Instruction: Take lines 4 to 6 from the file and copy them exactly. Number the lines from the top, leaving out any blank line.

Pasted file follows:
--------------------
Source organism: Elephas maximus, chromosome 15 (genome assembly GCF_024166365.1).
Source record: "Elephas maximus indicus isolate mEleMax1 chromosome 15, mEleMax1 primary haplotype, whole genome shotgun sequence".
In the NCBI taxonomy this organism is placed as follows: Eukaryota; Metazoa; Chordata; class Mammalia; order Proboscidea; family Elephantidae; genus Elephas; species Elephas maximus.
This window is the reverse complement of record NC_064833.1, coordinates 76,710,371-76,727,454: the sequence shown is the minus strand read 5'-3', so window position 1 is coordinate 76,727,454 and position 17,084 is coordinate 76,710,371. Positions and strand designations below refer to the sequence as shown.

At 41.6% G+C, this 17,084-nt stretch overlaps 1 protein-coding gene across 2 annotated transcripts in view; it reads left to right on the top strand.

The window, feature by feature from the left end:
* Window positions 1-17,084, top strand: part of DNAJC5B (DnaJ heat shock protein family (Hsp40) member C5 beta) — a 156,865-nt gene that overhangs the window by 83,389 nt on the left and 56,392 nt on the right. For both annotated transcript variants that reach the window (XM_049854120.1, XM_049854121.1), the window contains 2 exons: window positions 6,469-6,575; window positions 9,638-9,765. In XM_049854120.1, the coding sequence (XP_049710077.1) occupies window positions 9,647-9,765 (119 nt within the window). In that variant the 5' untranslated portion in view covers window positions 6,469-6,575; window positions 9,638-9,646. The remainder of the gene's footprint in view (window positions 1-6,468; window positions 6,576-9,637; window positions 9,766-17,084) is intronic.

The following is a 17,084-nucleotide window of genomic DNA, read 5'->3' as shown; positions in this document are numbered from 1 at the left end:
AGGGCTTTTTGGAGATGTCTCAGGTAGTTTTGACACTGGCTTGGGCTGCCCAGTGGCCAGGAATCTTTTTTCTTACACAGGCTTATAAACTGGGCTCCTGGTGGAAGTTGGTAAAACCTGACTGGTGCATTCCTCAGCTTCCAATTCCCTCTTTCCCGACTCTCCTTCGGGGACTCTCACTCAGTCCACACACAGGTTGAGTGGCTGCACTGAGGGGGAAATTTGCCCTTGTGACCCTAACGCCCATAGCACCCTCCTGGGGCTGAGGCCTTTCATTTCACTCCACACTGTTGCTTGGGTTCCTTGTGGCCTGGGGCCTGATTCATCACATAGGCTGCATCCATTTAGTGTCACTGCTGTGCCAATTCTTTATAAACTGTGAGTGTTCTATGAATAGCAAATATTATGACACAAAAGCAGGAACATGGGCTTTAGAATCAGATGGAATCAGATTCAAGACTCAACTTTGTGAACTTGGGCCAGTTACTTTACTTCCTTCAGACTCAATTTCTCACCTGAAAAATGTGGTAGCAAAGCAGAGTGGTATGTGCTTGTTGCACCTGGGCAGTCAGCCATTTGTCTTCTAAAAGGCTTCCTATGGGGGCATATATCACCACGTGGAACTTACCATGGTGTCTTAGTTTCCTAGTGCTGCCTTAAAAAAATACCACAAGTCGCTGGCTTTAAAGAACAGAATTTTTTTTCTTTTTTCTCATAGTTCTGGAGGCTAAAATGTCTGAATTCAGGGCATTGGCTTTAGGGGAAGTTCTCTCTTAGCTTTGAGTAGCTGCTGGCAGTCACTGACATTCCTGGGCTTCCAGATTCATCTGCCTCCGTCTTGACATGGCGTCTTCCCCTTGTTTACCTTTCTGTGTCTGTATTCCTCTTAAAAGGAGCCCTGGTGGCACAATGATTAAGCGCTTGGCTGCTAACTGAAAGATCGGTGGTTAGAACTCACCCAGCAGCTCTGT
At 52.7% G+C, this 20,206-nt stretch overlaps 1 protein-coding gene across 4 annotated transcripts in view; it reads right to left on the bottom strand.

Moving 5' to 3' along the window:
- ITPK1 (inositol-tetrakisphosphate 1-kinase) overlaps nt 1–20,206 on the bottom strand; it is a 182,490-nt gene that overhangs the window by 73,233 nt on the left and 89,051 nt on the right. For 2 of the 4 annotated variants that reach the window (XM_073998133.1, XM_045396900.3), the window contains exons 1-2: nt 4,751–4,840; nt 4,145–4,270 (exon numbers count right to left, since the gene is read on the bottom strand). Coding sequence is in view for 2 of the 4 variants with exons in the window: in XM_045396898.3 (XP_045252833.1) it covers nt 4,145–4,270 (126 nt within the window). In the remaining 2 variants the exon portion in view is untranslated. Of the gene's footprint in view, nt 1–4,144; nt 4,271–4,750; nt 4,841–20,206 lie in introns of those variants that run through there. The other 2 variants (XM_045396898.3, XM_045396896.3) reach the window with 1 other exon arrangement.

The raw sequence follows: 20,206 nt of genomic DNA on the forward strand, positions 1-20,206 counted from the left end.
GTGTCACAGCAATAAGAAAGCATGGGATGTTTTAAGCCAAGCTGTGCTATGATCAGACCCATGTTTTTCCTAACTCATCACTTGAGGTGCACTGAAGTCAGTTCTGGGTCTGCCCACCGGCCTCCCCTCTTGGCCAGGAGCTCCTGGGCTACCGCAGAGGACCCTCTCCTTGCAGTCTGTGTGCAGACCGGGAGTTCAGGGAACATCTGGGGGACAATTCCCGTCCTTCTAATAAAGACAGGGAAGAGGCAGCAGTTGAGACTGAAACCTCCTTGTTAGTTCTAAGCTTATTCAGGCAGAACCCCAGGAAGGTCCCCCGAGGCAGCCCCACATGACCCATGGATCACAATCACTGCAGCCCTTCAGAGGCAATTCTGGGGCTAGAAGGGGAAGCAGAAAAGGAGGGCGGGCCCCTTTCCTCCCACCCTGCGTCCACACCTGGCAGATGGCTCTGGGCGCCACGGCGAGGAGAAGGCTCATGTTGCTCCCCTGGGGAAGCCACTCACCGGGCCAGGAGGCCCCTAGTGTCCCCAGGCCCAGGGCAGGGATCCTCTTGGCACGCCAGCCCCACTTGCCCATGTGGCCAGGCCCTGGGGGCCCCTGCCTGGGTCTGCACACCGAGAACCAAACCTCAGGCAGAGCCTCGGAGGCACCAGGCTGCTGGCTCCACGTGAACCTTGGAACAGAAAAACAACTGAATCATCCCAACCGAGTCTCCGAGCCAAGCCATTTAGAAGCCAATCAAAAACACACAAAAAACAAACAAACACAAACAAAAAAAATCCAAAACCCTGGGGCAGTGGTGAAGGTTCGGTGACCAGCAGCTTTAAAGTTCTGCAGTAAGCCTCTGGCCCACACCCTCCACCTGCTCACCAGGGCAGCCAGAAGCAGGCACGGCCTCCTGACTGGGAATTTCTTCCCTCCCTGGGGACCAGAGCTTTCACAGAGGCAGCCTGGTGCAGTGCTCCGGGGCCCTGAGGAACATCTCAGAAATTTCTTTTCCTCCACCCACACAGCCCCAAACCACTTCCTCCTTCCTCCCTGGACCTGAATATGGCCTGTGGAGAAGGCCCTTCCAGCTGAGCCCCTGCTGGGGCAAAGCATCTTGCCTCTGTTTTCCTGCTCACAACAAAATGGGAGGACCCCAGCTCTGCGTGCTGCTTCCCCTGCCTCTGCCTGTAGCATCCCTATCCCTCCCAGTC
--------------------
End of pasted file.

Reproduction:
This window is the reverse complement of record NC_064833.1, coordinates 76,710,371-76,727,454: the sequence shown is the minus strand read 5'-3', so window position 1 is coordinate 76,727,454 and position 17,084 is coordinate 76,710,371. Positions and strand designations below refer to the sequence as shown.

At 41.6% G+C, this 17,084-nt stretch overlaps 1 protein-coding gene across 2 annotated transcripts in view; it reads left to right on the top strand.

The window, feature by feature from the left end: